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A Change in Stamping Lube

By: Paul Bosler

Paul Bosler is business development manager, Fuchs Lubricant Co., Harvey, IL: pbosler@fuchs.com; www.fuchs.com.

Wednesday, July 01, 2009
 
The 350,000-sq.-ft. manufacturing plant of Martinrea Intl. in Hopkinsville, KY, supplies chassis frame cradles, suspension assemblies and other automotive stampings and assemblies to a host of OEMs. It, like other automotive suppliers, is focused on improving efficiency to remain competitive. Plant management has focused on many
lubricant is automatically mixed in a central system and pumped to spray maniflods at each press.
Lubricant is automatically mixed in a central system and pumped to spray manifolds at each press. The manifolds feed spray nozzles hard-plumbed into each die. Each nozzle, individually programmed per job, strategically applies the lubricant to the appropriate area of a blank or stamped section. Color-coded tubing (below) ensures that the properly programmed line is attached to the correct nozzle.
areas to reduce costs and implement continuous-improvement projects, and a couple of years ago it discovered a significant opportunity by focusing on improving its position as a steward of the environment.

In 2007, Martinrea embarked on a mission to devote significant work and study to change stamping lubricant. Ultimately, it found a product and supplier-partner to provide dramatic changes to improve productivity, reduce its impact on the environment, and significantly reduce costs.

Stamping Thick HSLA Steels Requires a Tenacious Lubricant, First and Foremost

Martinrea Hopkinsville, which stamps parts for and assembles automotive subframes, structural parts, couplings and beams, is a Tier One supplier to General Motors, Chrysler and Ford. Martinrea purchased the Hopkinsville facility from Thyssen-Krupp Budd in October 2006. Built in 1998, the facility produces automotive components for several vehicle models. It features 400- and 1500-ton Komatsu blanking presses, 2700- and 3000-ton Komatsu transfer presses, a hydroforming cell featuring a 200-ton Schuler preform press and a 5000-ton hydroforming press, and automated weld assembly using 160 robots. Parts make up the heavy-duty components of a vehicle and as a result can be some of the most difficult to form.

The plant stamps primarily high-strength low-alloy steels—50 to 63 ksi minimum yield strengths—in heavy gauges, as thick as 0.154 in. The alloys work-harden during forming. All of these elements lead to a significant potential problem for the metal stamper: friction. Friction causes tool wear, galling on parts, and part fracturing. Success in this niche of the industry requires attention to tooling, tool coatings, and the use of workhorse stamping lubricants.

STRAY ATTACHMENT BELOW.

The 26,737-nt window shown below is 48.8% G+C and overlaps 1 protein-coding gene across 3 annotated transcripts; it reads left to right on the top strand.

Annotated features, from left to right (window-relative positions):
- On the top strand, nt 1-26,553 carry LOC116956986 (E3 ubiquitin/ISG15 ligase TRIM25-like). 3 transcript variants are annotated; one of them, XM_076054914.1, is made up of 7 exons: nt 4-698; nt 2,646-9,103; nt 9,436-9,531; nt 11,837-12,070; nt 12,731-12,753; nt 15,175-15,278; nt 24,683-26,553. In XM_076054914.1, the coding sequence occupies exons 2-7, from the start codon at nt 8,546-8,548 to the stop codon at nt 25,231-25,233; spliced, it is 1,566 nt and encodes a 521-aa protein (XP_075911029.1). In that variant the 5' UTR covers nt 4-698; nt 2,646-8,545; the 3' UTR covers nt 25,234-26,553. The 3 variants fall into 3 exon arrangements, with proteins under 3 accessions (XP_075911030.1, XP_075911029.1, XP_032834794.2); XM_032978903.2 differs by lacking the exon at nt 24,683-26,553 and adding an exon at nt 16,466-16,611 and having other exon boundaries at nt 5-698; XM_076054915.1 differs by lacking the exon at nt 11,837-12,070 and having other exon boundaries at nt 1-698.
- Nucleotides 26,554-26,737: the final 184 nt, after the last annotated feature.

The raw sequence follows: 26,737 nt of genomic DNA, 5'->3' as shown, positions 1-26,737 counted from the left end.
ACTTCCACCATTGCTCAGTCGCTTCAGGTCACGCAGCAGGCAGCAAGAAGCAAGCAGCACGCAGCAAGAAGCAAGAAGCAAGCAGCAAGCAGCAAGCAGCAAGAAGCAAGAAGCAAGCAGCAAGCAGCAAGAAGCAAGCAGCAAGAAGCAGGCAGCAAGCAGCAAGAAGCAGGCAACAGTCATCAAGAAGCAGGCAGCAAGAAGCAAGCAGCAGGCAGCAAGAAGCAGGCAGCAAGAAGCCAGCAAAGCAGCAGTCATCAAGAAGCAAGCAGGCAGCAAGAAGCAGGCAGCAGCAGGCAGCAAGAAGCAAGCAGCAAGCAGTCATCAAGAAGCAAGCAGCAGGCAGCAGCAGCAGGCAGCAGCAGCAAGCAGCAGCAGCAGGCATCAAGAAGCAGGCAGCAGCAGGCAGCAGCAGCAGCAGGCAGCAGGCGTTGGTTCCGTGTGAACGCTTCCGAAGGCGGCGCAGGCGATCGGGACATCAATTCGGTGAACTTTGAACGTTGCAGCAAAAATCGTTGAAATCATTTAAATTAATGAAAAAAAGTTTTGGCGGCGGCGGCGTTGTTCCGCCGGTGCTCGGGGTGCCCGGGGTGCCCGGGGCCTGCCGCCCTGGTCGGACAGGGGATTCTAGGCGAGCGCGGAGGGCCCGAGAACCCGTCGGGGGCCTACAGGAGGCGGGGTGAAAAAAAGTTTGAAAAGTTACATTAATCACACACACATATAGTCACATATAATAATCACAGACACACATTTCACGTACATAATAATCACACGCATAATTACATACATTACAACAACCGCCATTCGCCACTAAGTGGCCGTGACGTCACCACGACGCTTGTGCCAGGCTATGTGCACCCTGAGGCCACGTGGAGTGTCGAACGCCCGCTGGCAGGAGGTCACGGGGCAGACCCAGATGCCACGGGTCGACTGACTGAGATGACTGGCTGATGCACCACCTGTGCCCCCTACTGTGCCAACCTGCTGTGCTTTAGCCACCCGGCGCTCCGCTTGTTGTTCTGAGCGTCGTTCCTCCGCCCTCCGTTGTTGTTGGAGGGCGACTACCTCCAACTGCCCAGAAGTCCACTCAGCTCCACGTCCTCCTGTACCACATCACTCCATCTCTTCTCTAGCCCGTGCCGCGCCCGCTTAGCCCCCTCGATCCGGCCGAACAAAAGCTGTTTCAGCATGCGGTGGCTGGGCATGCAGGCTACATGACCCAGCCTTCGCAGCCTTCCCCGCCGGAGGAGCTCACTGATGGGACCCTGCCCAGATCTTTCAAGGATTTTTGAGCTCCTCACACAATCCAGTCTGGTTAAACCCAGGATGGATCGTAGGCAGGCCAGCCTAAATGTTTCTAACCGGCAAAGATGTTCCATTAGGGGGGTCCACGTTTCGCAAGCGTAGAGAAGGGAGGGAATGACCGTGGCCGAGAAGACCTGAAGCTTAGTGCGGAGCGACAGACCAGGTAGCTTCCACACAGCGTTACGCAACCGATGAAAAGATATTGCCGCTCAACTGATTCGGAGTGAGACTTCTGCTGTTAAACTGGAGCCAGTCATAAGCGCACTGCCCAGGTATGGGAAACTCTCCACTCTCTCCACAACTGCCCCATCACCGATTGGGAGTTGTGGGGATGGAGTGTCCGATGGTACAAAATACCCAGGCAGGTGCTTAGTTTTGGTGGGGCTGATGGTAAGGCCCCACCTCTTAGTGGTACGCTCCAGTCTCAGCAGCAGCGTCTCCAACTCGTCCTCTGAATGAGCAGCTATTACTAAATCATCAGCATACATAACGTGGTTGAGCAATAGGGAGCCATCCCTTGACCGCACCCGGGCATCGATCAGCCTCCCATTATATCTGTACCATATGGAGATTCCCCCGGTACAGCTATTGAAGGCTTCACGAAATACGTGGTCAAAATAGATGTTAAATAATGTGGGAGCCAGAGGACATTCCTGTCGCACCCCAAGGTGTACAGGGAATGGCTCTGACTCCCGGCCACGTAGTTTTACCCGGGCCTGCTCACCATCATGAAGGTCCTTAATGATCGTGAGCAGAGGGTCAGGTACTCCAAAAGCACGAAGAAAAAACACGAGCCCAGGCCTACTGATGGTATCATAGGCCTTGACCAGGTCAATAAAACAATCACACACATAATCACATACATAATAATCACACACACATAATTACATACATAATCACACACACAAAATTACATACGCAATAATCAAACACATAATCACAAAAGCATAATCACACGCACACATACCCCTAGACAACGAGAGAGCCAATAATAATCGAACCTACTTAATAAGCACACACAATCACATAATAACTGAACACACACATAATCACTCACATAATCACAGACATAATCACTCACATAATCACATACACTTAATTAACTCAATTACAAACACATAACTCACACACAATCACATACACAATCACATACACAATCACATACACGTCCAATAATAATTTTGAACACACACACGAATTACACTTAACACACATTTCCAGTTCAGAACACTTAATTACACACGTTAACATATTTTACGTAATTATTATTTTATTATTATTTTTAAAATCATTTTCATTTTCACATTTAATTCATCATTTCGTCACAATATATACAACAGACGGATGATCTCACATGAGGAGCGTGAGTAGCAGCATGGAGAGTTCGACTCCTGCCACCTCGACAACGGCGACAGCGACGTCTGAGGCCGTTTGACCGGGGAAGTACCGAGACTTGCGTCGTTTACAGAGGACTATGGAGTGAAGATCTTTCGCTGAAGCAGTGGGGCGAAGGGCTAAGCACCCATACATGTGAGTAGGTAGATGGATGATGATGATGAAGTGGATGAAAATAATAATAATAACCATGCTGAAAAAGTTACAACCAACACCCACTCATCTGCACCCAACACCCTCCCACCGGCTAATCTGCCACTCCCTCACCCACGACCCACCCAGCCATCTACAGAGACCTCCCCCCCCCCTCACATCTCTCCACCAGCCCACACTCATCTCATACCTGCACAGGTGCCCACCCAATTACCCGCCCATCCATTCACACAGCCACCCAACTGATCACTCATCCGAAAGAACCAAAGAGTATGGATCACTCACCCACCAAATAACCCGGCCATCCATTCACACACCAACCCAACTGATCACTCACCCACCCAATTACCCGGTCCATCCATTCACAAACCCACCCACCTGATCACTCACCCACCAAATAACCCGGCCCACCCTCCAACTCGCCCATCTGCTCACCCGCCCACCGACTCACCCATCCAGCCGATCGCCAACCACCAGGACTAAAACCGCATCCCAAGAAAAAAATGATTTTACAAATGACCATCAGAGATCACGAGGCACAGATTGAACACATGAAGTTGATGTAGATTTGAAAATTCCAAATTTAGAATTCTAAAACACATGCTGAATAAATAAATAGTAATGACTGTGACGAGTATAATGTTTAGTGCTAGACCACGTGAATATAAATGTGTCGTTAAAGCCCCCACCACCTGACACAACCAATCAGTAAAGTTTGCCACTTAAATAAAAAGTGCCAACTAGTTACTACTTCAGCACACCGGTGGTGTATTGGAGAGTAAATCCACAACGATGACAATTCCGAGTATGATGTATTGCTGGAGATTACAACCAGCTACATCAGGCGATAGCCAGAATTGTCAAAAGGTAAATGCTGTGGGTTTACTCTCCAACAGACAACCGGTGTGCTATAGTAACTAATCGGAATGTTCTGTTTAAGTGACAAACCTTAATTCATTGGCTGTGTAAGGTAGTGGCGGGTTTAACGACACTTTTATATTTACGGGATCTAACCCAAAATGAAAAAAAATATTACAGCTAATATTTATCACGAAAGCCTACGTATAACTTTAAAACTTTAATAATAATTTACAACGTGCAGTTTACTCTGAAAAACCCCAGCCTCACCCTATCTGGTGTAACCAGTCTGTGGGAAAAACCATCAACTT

In the United States, chlorinated paraffin-based petroleum lubricants frequently are used to protect tooling and the parts during forming, particularly in severe metalforming applications. Measured by their cost per gallon, these products are relatively inexpensive.

However, Martinrea understood that there can be significant associated costs to responsibly manage this type of lubricant, including post-processing costs. Parts stamped by Martinrea that required a significant amount of lubricant retained petroleum residue, which then transferred to part bins, the floor and to the operators. Plant management, committed to avoiding safety hazards, invested in housekeeping operations to remove traces of the lubricant. This created an added expense and impacted the environment through the regular use of floor cleaner and the disposal of mop and scrubber waste.

Lubricant residue on parts also created adverse affects to welds and the paint pretreatment system. As a result, all parts were washed prior to these processes. Significant costs were incurred, including those related to energy consumption, cleaning chemicals and waste disposal. Finally, because the lubricant was not compatible with the plant’s waste-treatment system, much of the disposed cleaning-system effluent, mop soap, and used lubricant had to be hauled away by a waste carrier.

The Case for “Green”

Beginning in mid-2007, Martinrea Hopkinsville set out to investigate a change in lubricant. The project involved many people at the plant, but what ultimately drove its success was the involvement and commitment from top management to improve its processes.